Although a potentially dangerous code fragment is in the try block, it’s unlikely that the developer wanted to catch exceptions of this type. This conclusion can be made based on the number of null checks in this block.

Issue 8

PVS-Studio’s warning: V3153 Enumerating the result of null-conditional access operator can lead to NullReferenceException. Silo.cs 180

Look at the collection for which iteration will be performed in foreach. This collection is a result of calling the GetServices and Select methods. The calls are made using the ‘?.’ operator. Most likely, the developer expected that null could be obtained as a result of accessing namedLifecycleParticipantCollection or when calling the GetServices method.

In this case, namedLifecycleParticipantCollection?.GetServices(….)?.Select(….) will also be null. An attempt to iterate the collection with null in foreach will lead to NullReferenceException. Unfortunately, the null conditional operator here is useless. If you want a detailed explanation of this problem, you can read this article.

To avoid such a situation, use the ‘??’ operator. In this case, if ‘?.’ returns null, the exception won’t be thrown.

The correct version of the loop looks like this:

Issue 9

PVS-Studio’s warning: V3125 The ‘msg’ object was used after it was verified against null. Check lines: 275, 269. SiloConnection.cs 275

Potential dereference of the null reference. Again. In this example, before the msg variable is accessed for the first time, the variable is checked for null. After that, the variable is passed as an argument to the MessagingStatisticsGroup.OnFailedSentMessage method, where it’s checked again.

internal static void OnFailedSentMessage(Message msg)
if (msg == null || !msg.HasDirection) return;

However, there’s no check in the second if statement of the FailMessage method. As mentioned above, dereferencing of the null reference will lead to NullReferenceException.

We often see such errors when we check open-source projects. You can see examples here.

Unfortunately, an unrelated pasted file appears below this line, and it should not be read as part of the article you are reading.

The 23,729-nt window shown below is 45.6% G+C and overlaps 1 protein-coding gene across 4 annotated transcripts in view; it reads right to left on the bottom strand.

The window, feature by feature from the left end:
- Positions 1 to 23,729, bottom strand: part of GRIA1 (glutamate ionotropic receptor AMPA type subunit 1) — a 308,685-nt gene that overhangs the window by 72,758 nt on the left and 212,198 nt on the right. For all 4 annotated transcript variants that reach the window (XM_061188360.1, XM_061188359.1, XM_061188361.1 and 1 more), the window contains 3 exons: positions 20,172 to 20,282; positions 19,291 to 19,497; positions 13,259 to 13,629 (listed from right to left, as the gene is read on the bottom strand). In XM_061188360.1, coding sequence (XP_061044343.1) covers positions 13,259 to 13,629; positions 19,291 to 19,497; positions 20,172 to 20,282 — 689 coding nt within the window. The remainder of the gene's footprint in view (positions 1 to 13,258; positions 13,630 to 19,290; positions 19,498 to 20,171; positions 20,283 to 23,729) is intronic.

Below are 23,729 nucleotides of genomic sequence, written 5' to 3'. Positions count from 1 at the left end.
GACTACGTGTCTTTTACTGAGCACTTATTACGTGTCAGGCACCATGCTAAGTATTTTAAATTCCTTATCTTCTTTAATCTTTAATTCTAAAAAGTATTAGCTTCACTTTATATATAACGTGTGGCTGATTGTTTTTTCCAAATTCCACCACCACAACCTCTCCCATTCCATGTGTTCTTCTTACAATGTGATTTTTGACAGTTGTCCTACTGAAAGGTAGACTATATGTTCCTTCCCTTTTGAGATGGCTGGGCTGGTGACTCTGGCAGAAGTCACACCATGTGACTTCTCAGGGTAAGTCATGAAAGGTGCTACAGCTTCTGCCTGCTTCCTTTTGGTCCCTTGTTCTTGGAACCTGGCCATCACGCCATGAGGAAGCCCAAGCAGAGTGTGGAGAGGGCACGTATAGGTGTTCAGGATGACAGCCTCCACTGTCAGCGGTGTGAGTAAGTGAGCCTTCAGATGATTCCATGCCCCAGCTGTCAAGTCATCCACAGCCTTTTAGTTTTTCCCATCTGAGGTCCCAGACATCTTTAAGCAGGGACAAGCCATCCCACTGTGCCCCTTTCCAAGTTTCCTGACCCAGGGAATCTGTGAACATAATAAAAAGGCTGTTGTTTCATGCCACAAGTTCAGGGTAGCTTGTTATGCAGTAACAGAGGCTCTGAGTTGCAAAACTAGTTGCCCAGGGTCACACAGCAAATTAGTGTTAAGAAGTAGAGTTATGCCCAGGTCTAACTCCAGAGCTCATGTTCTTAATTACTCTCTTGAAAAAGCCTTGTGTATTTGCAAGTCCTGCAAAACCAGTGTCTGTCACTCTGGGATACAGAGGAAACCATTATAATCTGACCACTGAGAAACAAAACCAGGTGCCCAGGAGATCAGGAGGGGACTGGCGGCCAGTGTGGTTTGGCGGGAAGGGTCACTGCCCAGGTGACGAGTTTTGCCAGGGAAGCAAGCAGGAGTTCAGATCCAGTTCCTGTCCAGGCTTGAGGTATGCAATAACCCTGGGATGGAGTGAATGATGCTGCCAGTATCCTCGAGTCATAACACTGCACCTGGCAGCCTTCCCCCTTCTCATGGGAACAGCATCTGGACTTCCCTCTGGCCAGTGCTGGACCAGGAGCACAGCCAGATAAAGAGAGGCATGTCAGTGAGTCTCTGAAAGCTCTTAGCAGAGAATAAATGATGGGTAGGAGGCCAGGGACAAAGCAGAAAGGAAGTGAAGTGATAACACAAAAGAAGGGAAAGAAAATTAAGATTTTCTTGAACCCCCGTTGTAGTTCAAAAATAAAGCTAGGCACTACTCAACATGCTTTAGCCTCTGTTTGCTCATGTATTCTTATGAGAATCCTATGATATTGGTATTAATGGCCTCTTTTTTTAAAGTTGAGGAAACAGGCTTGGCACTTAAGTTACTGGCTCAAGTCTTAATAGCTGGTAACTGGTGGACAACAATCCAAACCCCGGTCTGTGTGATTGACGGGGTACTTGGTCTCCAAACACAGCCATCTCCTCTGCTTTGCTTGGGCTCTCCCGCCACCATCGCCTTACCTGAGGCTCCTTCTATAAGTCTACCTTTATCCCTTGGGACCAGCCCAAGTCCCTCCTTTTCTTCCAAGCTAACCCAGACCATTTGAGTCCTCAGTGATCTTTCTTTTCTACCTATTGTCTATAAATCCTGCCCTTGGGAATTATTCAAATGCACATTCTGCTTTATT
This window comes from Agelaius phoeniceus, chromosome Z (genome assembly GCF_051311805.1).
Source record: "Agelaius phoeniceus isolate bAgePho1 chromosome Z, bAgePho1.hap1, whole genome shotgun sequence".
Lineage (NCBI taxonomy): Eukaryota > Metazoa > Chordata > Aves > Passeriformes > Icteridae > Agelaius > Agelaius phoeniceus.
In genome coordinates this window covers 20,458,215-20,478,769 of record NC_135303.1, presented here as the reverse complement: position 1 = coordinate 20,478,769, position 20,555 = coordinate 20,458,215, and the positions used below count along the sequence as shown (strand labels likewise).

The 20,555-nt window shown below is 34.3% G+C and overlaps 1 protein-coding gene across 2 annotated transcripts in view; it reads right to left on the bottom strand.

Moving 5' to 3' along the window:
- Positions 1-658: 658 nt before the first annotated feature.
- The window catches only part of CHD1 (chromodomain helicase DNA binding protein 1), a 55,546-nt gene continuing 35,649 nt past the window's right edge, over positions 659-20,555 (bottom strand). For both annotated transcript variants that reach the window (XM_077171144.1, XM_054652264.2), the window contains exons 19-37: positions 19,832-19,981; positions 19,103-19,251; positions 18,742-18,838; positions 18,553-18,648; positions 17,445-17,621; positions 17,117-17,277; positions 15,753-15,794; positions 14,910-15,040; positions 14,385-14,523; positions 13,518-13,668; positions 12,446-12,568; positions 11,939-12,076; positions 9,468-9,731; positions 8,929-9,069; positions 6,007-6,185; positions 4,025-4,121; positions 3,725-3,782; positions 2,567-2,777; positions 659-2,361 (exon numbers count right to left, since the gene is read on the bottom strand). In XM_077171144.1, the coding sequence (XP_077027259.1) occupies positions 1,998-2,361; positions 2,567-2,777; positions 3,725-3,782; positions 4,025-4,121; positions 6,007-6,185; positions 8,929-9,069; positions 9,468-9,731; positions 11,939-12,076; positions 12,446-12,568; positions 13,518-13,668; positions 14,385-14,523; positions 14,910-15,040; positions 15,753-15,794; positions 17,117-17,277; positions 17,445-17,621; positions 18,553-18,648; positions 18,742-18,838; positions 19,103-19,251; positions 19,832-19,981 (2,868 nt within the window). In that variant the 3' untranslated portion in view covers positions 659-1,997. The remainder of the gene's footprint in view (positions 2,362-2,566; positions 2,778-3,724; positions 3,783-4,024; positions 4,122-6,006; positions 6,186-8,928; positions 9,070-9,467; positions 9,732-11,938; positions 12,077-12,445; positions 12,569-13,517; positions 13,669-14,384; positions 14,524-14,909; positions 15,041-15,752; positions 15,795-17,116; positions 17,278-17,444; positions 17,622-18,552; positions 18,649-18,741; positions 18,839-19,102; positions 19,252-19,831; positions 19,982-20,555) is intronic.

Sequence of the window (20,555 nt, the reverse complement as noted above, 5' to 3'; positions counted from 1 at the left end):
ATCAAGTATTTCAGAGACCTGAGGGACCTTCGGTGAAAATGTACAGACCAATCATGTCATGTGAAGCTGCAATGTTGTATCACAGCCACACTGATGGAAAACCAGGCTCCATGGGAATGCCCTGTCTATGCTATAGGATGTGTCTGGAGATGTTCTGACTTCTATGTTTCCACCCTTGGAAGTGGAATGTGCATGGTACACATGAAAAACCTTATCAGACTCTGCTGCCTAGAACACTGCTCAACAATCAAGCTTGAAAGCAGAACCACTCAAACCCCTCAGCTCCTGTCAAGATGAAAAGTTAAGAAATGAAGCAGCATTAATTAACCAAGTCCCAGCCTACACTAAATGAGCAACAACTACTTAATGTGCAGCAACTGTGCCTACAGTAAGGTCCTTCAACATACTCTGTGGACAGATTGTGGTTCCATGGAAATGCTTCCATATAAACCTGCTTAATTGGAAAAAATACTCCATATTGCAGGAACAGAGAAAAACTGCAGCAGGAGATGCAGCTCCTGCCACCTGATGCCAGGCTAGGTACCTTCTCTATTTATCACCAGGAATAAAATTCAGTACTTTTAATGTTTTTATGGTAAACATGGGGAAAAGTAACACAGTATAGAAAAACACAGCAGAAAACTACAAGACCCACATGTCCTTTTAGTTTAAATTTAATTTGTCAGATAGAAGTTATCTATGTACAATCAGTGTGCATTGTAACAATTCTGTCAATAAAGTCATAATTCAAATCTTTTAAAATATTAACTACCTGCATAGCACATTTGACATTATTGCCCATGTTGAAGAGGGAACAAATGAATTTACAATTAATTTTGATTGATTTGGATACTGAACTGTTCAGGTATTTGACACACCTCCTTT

Issue 10

PVS-Studio’s warning: V3125 The ‘table’ object was used after it was verified against null. Check lines: 306, 303. LocalReminderService.cs 306

This warning is similar to the previous one. Here the table variable is checked for null and after that it is accessed without any check. As in the previous example, if table is null, accessing its property will result in an exception thrown.

Suspicious shifts

Issue 11, 12

Here PVS-Studio issues two warnings at once:

  • V3134 Shift by 41 bits is greater than the size of ‘Int32’ type of expression ‘1’. IntegerCodec.cs 611
  • V3022 Expression ‘value > 1 << 41 || -value > 1 << 41’ is always true. Probably the ‘&&’ operator should be used here. IntegerCodec.cs 611

Let’s inspect the first warning. In the if (value > 1 << 41 || -value > 1 << 41) condition, 1 is shifted bitwise. After that the result is compared with the value variable. The problem is that 1 has the Int32 type, which size is 32 bits. So, a shift of 41 bits is equivalent to the shift of 9. A shift of more bits than the size of the left operand of the ‘>>’ operator looks strange.

In the condition, a comparison is made with the value variable. It has the long type, which is an alias of the Int64 type. Also, in the then block of this condition, the WriteInt64 method is called. This method takes a variable of the Int64 type as an argument. The points mentioned above make us doubt whether the implementation of the shift was correct.

To understand the second warning, we need to inspect one more condition — if (value <= int.MaxValue && value>= int.MinValue). In the else block of this condition, value will not be in the Int32 type range. Hence the if (value > 1 << 41 || -value > 1 << 41) condition will always be true.

Most likely, the developer believed that 1, in regards to which the shift is made in the if (value > 1 << 41 || -value > 1 << 41) condition, is of the Int64 type, but it is not.

For correct implementation, the L suffix should be used. After making this fix, the condition will look like this:

if (value > 1L << 41 || -value > 1L << 41)

Incorrect message

Issue 13

PVS-Studio’s warning: V3138 String literal contains potential interpolated expression. Consider inspecting: type. ExceptionCodec.cs 367

The analyzer detected a string that most likely contains an interpolated expression, but the ‘$’ symbol was not used. Look at the last else block. It creates an object of the NotSupportedException type. A string is passed to the constructor of this object. I doubt that the developer wanted to send messages like “Type {type} is not supported”. Most likely, the value of the type variable should be substituted instead of the “{type}” substring. The code will look like this:

throw new NotSupportedException($"Type {type} is not supported");


Summing up, we can say that the warnings were quite diverse. The article presents both errors and minor mistakes in the code. Anyway, it’s better to fix them all.

A third of the warnings described in this article is about the potential dereference of the null reference. This is not surprising — such warnings were issued the most. Perhaps the developers of Orleans should investigate this case.

You can check your code with the analyzer too. Just download it here. You can try it for free, some help with the code never hurts :).

Thank you and see you soon!



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Unicorn Developer

Unicorn Developer

The developer, the debugger, the unicorn. I know all about static analysis and how to find bugs and errors in C, C++, C#, and Java source code.